Cleaning Dryer Vents: Inside or Outside?

Cleaning the air vent from the inside allows you to get rid of all the lint and dirt, but first you'll have to disconnect the dryer from the vent, which can be uncomfortable. If you clean it from the outside, you won't have to disconnect it, which is easier, but you won't get rid of all the dirt inside. Before you go back inside, use a microfiber cloth and warm water and soap to clean the outer vent cover. In addition, sweep or vacuum up any loose debris that has come out of the dryer's ventilation grille.

When you finish going out, you will also need to sweep or vacuum any hair, lint, and other debris that has fallen through the ventilation grille of the dryer inside. Using a hose attachment, turn on the vacuum and vacuum all over the vent inlet. Put it inside the dryer's exhaust duct and vacuum as much as you can. The dryer vent cover must be cleaned to ensure that no excess debris accumulates inside the dryer, as this can create an obstruction and increase the risk of fire.

Brushes for cleaning dryer vents can be used to remove dust, dirt, hair, lint, or any other remaining residue. Repeat the process to reconnect the vent hose to the outside vent pipe and then return the dryer to its position against the wall. To reconnect the dryer vent hose, simply loosen the existing brackets to allow the vent hose to slide over the vent pipe, and then tighten the brackets, making sure they are tight enough to prevent the vent hose from sliding or moving. Keep in mind that flexible ventilation grilles made of plastic, aluminum foil, or vinyl tend to accumulate microfiber residue faster than straight dryer ducts and can increase the risk of fire. As an expert in home maintenance and safety, I recommend cleaning your dryer vents at least once a year.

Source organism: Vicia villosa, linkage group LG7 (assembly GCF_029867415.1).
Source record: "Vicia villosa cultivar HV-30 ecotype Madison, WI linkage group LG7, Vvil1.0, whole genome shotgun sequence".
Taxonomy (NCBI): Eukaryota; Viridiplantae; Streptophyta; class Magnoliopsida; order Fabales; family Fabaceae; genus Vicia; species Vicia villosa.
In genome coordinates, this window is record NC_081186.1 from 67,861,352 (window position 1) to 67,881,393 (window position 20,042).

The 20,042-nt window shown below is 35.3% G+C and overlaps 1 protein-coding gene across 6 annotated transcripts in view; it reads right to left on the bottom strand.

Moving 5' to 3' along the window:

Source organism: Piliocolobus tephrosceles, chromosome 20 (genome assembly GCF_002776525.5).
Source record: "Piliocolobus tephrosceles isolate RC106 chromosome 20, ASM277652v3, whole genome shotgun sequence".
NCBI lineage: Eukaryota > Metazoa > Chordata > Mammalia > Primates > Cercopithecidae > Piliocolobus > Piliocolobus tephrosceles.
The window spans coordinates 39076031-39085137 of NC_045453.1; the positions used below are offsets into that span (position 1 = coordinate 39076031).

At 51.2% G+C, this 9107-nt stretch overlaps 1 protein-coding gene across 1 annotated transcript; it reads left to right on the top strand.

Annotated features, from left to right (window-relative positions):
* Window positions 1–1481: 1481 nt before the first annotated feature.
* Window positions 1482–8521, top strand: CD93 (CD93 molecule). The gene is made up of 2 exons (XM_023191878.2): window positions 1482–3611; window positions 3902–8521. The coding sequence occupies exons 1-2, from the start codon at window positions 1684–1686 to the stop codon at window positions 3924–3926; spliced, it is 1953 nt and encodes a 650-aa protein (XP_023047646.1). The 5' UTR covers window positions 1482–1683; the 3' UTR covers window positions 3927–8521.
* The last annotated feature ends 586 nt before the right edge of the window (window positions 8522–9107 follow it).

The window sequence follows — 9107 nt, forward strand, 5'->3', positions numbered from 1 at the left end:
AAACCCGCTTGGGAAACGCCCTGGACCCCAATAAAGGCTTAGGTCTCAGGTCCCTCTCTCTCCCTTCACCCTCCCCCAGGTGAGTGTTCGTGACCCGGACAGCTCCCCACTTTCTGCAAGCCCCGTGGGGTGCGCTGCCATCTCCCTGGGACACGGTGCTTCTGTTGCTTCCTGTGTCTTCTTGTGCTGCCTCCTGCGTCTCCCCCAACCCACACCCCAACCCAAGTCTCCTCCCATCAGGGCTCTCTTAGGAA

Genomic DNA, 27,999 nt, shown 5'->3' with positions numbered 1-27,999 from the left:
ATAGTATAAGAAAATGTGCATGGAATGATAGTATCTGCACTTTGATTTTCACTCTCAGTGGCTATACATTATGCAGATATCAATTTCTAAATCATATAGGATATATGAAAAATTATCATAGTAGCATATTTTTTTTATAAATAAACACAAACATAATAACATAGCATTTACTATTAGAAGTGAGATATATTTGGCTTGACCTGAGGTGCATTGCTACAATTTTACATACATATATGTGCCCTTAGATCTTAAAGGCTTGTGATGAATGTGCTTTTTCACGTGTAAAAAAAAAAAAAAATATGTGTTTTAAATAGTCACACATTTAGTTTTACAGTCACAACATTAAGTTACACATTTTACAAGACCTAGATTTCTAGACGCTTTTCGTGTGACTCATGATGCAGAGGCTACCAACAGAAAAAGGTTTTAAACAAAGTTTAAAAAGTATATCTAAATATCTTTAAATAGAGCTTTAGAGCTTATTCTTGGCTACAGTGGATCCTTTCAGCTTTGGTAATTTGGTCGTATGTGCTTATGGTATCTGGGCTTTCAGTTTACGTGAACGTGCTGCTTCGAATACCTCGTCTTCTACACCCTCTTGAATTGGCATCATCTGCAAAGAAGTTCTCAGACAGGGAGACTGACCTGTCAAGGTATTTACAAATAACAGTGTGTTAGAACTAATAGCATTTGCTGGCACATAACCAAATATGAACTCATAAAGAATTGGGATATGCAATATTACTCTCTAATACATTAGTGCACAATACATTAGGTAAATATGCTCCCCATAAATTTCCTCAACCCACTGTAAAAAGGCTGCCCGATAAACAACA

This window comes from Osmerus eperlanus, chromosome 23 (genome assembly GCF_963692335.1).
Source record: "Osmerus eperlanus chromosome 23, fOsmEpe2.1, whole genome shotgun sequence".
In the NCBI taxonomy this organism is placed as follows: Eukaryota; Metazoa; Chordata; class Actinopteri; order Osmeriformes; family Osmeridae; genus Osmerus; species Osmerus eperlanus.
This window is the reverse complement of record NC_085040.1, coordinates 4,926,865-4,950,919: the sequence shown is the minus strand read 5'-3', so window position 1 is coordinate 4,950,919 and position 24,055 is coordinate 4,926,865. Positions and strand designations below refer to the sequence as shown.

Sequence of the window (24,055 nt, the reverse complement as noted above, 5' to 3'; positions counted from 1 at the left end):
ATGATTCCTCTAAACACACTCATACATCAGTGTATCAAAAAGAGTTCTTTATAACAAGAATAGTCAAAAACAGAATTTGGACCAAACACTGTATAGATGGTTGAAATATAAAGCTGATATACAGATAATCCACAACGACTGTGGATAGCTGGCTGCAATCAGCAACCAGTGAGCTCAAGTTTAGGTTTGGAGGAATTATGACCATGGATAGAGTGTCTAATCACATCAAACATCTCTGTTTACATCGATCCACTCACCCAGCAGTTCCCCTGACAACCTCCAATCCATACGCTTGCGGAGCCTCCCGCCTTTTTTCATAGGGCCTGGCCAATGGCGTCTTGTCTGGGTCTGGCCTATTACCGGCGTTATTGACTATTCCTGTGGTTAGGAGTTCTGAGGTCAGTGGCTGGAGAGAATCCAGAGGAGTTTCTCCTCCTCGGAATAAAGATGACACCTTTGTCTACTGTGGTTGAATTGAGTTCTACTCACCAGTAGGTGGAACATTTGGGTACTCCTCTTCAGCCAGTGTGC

While this may seem like a daunting task at first glance, it is actually quite simple if you follow a few basic steps. The usual advice is to take out the vent brush about once every 12 months to make sure your dryer vent is in perfect condition. If you have pets that shed a shed or a large family that requires your electric or gas dryer to be in constant use, you should count on additional cleanings throughout the year. To begin with, unplug your dryer and close any gas supply valves if applicable. Then slide your dryer out about a foot or two from the wall so that you can access its interior ventilation end.

Using a hose attachment with your vacuum cleaner, turn on your vacuum and vacuum all over your vent inlet. Put it inside your dryer's exhaust duct and vacuum as much as you can. If applicable, place a brush in a drill and use its rotation to clean your interior ventilation grill. In addition to cleaning your outdoor ventilation grille regularly, it is important to maintain a free flow of air into and out of your ventilation grill. Most installed dryer ventilation systems that meet building code standards have an exhaust hole in an exterior wall or roof line.

Ideally, a lint trap should trap all debris before venting air outside but in most cases some microfiber waste passes through your grille into your dryer's vent. To reduce this amount of debris passing through your grille make sure to clean it after each use. To finish up with your cleaning process reconnect your vent hose to its outside vent pipe and then return your dryer back into its position against the wall. Make sure that all brackets are tight enough so that your vent hose does not slide or move around. Cleaning your dryer vents is essential for both safety and efficiency reasons as well as for preventing structural moisture problems. Keeping them clean will help reduce fire risks as well as improve air flow which will help reduce drying times for clothes and linens.

So make sure to keep up with regular maintenance for optimal performance.

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